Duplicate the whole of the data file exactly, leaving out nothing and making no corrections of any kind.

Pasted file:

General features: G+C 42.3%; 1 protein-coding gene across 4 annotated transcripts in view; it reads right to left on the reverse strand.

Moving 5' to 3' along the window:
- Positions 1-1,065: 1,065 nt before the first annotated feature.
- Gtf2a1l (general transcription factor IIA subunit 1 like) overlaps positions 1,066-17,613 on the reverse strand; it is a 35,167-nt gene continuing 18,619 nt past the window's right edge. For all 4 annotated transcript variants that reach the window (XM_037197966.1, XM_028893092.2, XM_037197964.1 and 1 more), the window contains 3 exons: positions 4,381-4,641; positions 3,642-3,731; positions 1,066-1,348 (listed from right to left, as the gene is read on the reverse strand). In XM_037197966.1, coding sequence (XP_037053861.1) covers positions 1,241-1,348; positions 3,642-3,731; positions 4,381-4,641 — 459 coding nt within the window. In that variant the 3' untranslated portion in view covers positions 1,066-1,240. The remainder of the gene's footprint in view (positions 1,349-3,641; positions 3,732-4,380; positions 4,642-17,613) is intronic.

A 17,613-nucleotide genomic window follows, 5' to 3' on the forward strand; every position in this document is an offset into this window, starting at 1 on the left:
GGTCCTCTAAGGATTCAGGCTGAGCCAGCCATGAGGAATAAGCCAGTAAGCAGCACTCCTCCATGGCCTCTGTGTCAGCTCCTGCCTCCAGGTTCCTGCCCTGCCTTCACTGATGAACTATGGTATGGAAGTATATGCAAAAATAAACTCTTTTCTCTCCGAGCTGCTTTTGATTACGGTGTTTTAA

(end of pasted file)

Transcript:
General features: G+C 42.3%; 1 protein-coding gene across 4 annotated transcripts in view; it reads right to left on the reverse strand.

Moving 5' to 3' along the window:
- Positions 1-1,065: 1,065 nt before the first annotated feature.
- Gtf2a1l (general transcription factor IIA subunit 1 like) overlaps positions 1,066-17,613 on the reverse strand; it is a 35,167-nt gene continuing 18,619 nt past the window's right edge. For all 4 annotated transcript variants that reach the window (XM_037197966.1, XM_028893092.2, XM_037197964.1 and 1 more), the window contains 3 exons: positions 4,381-4,641; positions 3,642-3,731; positions 1,066-1,348 (listed from right to left, as the gene is read on the reverse strand). In XM_037197966.1, coding sequence (XP_037053861.1) covers positions 1,241-1,348; positions 3,642-3,731; positions 4,381-4,641 — 459 coding nt within the window. In that variant the 3' untranslated portion in view covers positions 1,066-1,240. The remainder of the gene's footprint in view (positions 1,349-3,641; positions 3,732-4,380; positions 4,642-17,613) is intronic.

A 17,613-nucleotide genomic window follows, 5' to 3' on the forward strand; every position in this document is an offset into this window, starting at 1 on the left:
GGTCCTCTAAGGATTCAGGCTGAGCCAGCCATGAGGAATAAGCCAGTAAGCAGCACTCCTCCATGGCCTCTGTGTCAGCTCCTGCCTCCAGGTTCCTGCCCTGCCTTCACTGATGAACTATGGTATGGAAGTATATGCAAAAATAAACTCTTTTCTCTCCGAGCTGCTTTTGATTACGGTGTTTTAA